Get the Entire List of 25 Customer Interview Strategies >>

Follow these strategies and you’ll become a pro at conducting truly insightful customer interviews.

Watch the video above, download the full list of customer interview strategies, and please share in the comments below what strategies you’ve developed to conduct truly insightful customer interviews.

How Do You Become A Good Product Manager?

This is the BIG question, isn’t it?

We all want to be the best at what we do.

And product managers are no different. We want to be good. Great. Awesome.

And we want to be recognized for it!

We want to launch products people love. We want customers to love it. Our company’s to grow from it. Our teams to feel pride in it. Competitors to fear it. And our executives to love us for it.

So how does one become a good product manager?

Unfortunately, there’s no one size fits all answer to this. There’s no silver bullet or 3-step process that guarantees you will become a good product manager. (Let alone a great one!)

But it’s one of the most frequently asked questions. It gets asked at ProductCamps. It’s asked on Quora in different ways. And it’s one I’ve been asked countless times by folks I’ve mentored, by peers, even CEOs and senior executives.

Lots of knowledgeable and seasoned product management practitioners have weighed in on this. Some really good perspectives from some really smart, successful product managers.

So today I weigh in with my perspective. While there’s no single universal answer, I do believe there are some key principles or strategies you can adopt to become a really effective product manager.

And that’s what I share in today’s video.

Through product management gigs in startups and Fortune 100 companies, I’ve come to identify seven principles that help me as a product manager in any situation:

  1. Get to know your customer.
  2. Get to know your product.
  3. Learn the business.
  4. Learn the market/industry.
  5. Learn how to execute.
  6. Find mentors.
  7. Invest in yourself. That is, look to constantly upgrade your skill set.

The last two are really the key to unlocking your full potential as a product manager.

Are any of these new to you? These are sort of “no brainers” to me now, but looking back, if I’m honest with myself, I probably focused a bit too much on #2!

It can take time to master these, but I’ve come to realize they’re paramount to successfully execute as a product manager.

You can read my original answer on Quora, as well as some great answers to another similar question on Quora.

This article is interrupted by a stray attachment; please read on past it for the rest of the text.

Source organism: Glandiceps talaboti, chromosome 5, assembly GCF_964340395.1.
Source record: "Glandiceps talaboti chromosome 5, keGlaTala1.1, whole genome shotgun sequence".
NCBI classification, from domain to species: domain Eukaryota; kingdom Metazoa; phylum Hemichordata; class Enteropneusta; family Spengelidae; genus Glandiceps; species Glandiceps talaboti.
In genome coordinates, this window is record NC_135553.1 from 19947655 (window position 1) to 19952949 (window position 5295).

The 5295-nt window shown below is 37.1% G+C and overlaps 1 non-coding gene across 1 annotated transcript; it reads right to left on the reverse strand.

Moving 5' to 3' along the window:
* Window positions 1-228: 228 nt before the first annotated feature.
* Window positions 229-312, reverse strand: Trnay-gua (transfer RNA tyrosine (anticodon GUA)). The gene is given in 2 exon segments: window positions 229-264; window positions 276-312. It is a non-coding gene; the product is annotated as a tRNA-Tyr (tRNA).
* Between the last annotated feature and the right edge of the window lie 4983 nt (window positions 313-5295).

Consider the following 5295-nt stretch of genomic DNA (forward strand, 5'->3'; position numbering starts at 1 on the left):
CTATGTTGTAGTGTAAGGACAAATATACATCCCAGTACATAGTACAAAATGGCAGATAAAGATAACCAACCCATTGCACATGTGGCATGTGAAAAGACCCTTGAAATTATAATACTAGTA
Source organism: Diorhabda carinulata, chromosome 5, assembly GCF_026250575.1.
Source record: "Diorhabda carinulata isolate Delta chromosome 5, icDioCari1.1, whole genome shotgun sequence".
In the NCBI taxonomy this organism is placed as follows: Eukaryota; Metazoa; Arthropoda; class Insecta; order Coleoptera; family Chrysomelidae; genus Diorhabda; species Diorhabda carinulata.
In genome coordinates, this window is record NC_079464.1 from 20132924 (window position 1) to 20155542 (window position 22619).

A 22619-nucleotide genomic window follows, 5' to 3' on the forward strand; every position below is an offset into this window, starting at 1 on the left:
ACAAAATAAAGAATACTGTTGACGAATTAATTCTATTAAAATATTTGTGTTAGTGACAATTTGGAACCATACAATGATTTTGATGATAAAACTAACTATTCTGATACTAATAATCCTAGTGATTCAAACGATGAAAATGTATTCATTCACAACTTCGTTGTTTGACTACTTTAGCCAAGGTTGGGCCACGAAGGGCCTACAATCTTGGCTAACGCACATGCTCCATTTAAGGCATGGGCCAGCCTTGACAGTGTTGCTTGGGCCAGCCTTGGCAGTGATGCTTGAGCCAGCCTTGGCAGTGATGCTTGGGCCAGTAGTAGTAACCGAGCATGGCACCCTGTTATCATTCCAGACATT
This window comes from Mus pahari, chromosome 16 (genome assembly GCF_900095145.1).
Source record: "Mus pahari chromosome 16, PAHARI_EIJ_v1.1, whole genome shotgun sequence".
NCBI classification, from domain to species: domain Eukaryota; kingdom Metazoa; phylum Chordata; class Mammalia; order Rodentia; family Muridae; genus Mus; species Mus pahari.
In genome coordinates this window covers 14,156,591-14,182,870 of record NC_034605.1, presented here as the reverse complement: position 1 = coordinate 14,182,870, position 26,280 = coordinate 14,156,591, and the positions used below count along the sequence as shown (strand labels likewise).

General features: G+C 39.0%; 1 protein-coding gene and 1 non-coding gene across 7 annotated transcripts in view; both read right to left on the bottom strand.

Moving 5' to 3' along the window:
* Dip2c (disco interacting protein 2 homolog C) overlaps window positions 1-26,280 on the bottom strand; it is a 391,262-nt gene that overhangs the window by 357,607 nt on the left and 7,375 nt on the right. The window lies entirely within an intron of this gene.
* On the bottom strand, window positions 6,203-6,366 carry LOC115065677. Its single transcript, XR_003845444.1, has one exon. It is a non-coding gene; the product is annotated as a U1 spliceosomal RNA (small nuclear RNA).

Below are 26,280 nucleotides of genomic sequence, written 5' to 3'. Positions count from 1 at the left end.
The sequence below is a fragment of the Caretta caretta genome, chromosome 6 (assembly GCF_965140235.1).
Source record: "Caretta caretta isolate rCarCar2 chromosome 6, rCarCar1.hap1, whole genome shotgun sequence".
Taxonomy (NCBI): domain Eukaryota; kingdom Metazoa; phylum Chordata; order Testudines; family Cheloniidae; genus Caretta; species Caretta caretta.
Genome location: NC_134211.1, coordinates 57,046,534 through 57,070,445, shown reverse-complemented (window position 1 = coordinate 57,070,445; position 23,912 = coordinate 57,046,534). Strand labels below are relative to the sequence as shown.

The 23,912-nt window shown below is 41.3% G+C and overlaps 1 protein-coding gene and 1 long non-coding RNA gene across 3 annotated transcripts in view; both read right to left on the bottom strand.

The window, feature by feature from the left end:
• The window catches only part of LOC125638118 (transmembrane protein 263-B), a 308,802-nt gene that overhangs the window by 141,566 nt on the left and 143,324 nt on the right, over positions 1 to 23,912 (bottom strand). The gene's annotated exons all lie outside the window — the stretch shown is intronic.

Watch the video and then please leave me a comment below on what do you think it takes to be a good product manager?

Here’s to all of us becoming great product managers!

The Most Important Thing You Need For Your Product To Succeed

Have you ever felt like there is no clear direction for your product?

That you keep getting jerked around building features to satisfy the latest customer opportunity?

That your product can do a lot of things, but it’s hard to articulate exactly what it does in just a few short sentences?

Maybe your product is trying too hard to be all things to all people?

Or maybe folks are constantly asking you why…

Why are we building these features?

Why are we selling to those customers?

Why is the customer wanting our product to do something else?

The reason for this often boils down to a simple truth:

The product lacks a coherent vision.

Having a product vision is quite possibly the most important thing you need for your product to succeed.

Yes, strategy is important.

Yes, execution is important.

But it all starts with having a vision for your product.

Without a product vision, how will you know where you’re going and why?

So every product starts with a vision to make it real. It’s foundational to the success of any product. It’s your north star. Without a coherent product vision, even a seemingly “great” product idea will fail in the market!

I decided to put my thoughts on this into a video.

So here it is. In it, I talk about:

  • What is a product vision.
  • Why it’s important.
  • How you can craft one for your product.

I cover this in depth in this video:

Creating a product vision doesn’t have to be hard. You don’t need to write some fancy vision statement, nor do you need torture yourself by trying to come up with the perfect elevator pitch.

You can actually start simply and immediately by defining four things:

  1. Who is your customer?
  2. What problem are you solving for them?
  3. What is your solution to that problem?
  4. What is your value proposition — i.e. that ultimate benefit you’re trying to deliver to your customer.

This is something you can do today. Right now. It can take less than 20 minutes. Even 5.

It doesn’t have to be perfect. It just needs to be done.

I talk about it in the video.

Over time, as you learn from the marketplace, as you learn from customers, you’ll refine the vision. That’s a good thing.

Watch the video, and when you’re done, please leave me a comment on what challenges you’ve had to face because your product lacked a proper product vision.

Then be sure to grab this quick fill-in-the-blank worksheet below to help you create the product vision for your next great product idea!

Grab Your Copy Of The Fill-In-The-Blank Product Vision Worksheet >>

Do You Have A Problem Worth Solving?

In order to pursue any product idea — a new product, or a new feature for an existing product — you must make sure it’s a problem worth solving.

If it doesn’t solve a tangible, real problem that lots of people are facing, and are willing to pay to have solved, it’s not worth spending your time on it. Move on to your next great idea.

So how do you go about figuring out if your product actually solves a problem that’s worth solving?

And what makes a problem worth solving?

In their book, Tuned In, authors Craig Stull, Phil Myers and David Meerman Scott talk about this in detail.